Friday, February 25, 2011

Only Christ Could Truly Have Loved Us on Wall Street.

This is a post that comes from Left Field. But this isn't the Left Field of Dreams, which for me was an honor if you were chosen to occupy that sacred space beyond the diamond of the infield. This is the left field as in "Elvis has LEFT the building." But in this case, it ain't Elvis; his demise was handled, far away from the terror of the night that is TMZ or CNN. Whatever molecule of human dignity that was endowed to Sheen, Charlie, appears to have, at best, lapsed into dormancy.
I have admired the Sheen saga since I was a teen. I remember the taut, lean emergence of Martin (Estevez) Sheen as Private Eddie Slovak in a made for TV movie. The first of many roles that established this actor as an advocate of nobility among men, even if in the anti-hero or even villain. It's commonly known that as a devout young Catholic actor, Martin assumed the surname of his childhood exemplar, Bishop Fulton Sheen, for his stage name. And the actor has, to a greater extent, managed to exemplify his "on-the-sleeve Catholicism" not only in most of his roles (notably not the least, as POTUS on "West Wing") on screen but also off screen. Whether getting arrested outside the School of the Americas or some other liberal cause celebre, Martin Sheen has fought a good fight and come through the wiser, though scarred. His pivotal scene of self confrontation in real and reel life in "Apocalypse Now" had to be among the most powerful scenes of conversion from decadence and denial to fortitude and perseverence.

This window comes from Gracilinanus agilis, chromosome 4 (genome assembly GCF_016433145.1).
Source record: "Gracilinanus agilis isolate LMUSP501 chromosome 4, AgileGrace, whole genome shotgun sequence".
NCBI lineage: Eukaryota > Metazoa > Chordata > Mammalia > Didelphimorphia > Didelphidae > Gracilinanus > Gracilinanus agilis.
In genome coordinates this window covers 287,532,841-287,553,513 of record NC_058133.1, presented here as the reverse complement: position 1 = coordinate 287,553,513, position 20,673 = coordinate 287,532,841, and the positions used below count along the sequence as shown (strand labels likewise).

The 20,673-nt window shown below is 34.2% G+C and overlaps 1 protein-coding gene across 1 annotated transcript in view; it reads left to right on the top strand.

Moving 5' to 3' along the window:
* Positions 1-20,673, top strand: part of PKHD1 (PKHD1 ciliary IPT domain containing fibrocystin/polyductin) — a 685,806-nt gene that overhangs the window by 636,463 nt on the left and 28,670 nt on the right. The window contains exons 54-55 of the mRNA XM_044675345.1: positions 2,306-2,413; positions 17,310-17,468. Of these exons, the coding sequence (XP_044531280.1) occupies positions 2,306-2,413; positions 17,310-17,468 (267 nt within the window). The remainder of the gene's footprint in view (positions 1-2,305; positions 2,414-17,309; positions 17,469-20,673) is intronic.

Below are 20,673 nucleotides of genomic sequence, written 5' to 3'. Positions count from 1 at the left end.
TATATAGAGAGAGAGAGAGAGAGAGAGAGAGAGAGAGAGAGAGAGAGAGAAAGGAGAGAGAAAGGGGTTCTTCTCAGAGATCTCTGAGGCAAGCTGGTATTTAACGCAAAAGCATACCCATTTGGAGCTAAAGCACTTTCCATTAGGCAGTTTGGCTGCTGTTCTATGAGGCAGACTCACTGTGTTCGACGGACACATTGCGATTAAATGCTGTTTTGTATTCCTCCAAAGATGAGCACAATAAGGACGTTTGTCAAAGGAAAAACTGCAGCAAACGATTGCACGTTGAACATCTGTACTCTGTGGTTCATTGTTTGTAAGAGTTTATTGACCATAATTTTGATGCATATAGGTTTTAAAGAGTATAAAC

Many might have assumed that his younger son, Charlie, after some fitful and fitting burp roles in "Ferris Buellar" bits, might have hit the same gravitas with his performance in the second generation of Vietnam War revisionism, "Platoon." The Sheen charism, for me which extends to this day to Emilio, Martin's eldest son-actor, was in full bloom.
But the narcissist of Charlie's punk druggie in "Ferris" never seemed far from the surface of many of his roles, whether in enjoyable or farcical comedies such as "Major League" or "Hot Shots," or the dramatic roles such as in "Wall Street" or "The Arrival."
And the irony, a truly sad irony, is that Martin's "father figure" and Charlie's "rebel without a clue" was never more evident, though funny at the time, than as depicted by the clip above where they parody real/reel life with the unison gag line "I LOVED YOU in "Wall Street."
Most of the eyes and mouths of the "world" that lives on the carcasses of the demise of celebrity, whether of the Sheen, Lohan, Speers, Jackson or Presley species, won't at all think to bemoan either the loss of distraction and entertainment, or to condemn them to Mel Gibson perdition.
But, I would like to believe that Martin, a prodigal father for these times, has already prayed for the intercession of his namesake's petition to God on behalf of his woebegone son. And I join him in prayer to God in concert with the late bishop's legacy of witness and love, so that God's redemption may be made manifest and reside forever in Charlie's heart, as it appears to have done in Martin's.
May God be praised. May Charlie be saved. Amen.

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